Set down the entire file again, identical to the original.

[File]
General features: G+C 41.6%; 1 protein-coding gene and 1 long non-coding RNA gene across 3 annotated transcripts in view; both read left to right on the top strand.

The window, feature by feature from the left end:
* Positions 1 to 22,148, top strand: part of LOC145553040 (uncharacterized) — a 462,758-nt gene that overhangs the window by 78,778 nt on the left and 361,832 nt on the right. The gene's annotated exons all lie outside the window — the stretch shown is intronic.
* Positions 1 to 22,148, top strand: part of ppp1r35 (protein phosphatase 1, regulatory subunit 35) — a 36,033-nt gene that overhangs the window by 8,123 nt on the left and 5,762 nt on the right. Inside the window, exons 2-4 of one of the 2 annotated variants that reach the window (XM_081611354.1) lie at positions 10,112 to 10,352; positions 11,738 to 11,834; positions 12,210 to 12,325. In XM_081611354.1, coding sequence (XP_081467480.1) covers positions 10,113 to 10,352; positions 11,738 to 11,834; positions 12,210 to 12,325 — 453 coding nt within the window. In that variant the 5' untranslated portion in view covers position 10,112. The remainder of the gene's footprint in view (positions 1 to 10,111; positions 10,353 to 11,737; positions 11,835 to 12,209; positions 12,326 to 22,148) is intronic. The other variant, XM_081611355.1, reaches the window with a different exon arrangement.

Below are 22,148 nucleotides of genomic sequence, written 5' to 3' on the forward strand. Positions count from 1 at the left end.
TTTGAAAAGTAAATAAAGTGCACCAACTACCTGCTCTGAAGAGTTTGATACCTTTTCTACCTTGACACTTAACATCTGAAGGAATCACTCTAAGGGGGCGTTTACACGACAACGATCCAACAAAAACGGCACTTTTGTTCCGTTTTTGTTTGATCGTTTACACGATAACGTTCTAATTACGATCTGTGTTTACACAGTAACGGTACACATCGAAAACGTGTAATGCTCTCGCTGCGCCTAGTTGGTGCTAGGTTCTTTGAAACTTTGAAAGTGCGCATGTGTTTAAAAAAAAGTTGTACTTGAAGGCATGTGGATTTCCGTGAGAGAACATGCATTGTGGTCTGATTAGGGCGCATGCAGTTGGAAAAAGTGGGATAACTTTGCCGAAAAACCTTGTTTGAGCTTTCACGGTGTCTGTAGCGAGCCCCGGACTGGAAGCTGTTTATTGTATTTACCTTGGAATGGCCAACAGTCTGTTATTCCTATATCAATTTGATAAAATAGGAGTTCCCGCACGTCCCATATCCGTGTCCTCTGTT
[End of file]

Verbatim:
General features: G+C 41.6%; 1 protein-coding gene and 1 long non-coding RNA gene across 3 annotated transcripts in view; both read left to right on the top strand.

The window, feature by feature from the left end:
* Positions 1 to 22,148, top strand: part of LOC145553040 (uncharacterized) — a 462,758-nt gene that overhangs the window by 78,778 nt on the left and 361,832 nt on the right. The gene's annotated exons all lie outside the window — the stretch shown is intronic.
* Positions 1 to 22,148, top strand: part of ppp1r35 (protein phosphatase 1, regulatory subunit 35) — a 36,033-nt gene that overhangs the window by 8,123 nt on the left and 5,762 nt on the right. Inside the window, exons 2-4 of one of the 2 annotated variants that reach the window (XM_081611354.1) lie at positions 10,112 to 10,352; positions 11,738 to 11,834; positions 12,210 to 12,325. In XM_081611354.1, coding sequence (XP_081467480.1) covers positions 10,113 to 10,352; positions 11,738 to 11,834; positions 12,210 to 12,325 — 453 coding nt within the window. In that variant the 5' untranslated portion in view covers position 10,112. The remainder of the gene's footprint in view (positions 1 to 10,111; positions 10,353 to 11,737; positions 11,835 to 12,209; positions 12,326 to 22,148) is intronic. The other variant, XM_081611355.1, reaches the window with a different exon arrangement.

Below are 22,148 nucleotides of genomic sequence, written 5' to 3' on the forward strand. Positions count from 1 at the left end.
TTTGAAAAGTAAATAAAGTGCACCAACTACCTGCTCTGAAGAGTTTGATACCTTTTCTACCTTGACACTTAACATCTGAAGGAATCACTCTAAGGGGGCGTTTACACGACAACGATCCAACAAAAACGGCACTTTTGTTCCGTTTTTGTTTGATCGTTTACACGATAACGTTCTAATTACGATCTGTGTTTACACAGTAACGGTACACATCGAAAACGTGTAATGCTCTCGCTGCGCCTAGTTGGTGCTAGGTTCTTTGAAACTTTGAAAGTGCGCATGTGTTTAAAAAAAAGTTGTACTTGAAGGCATGTGGATTTCCGTGAGAGAACATGCATTGTGGTCTGATTAGGGCGCATGCAGTTGGAAAAAGTGGGATAACTTTGCCGAAAAACCTTGTTTGAGCTTTCACGGTGTCTGTAGCGAGCCCCGGACTGGAAGCTGTTTATTGTATTTACCTTGGAATGGCCAACAGTCTGTTATTCCTATATCAATTTGATAAAATAGGAGTTCCCGCACGTCCCATATCCGTGTCCTCTGTT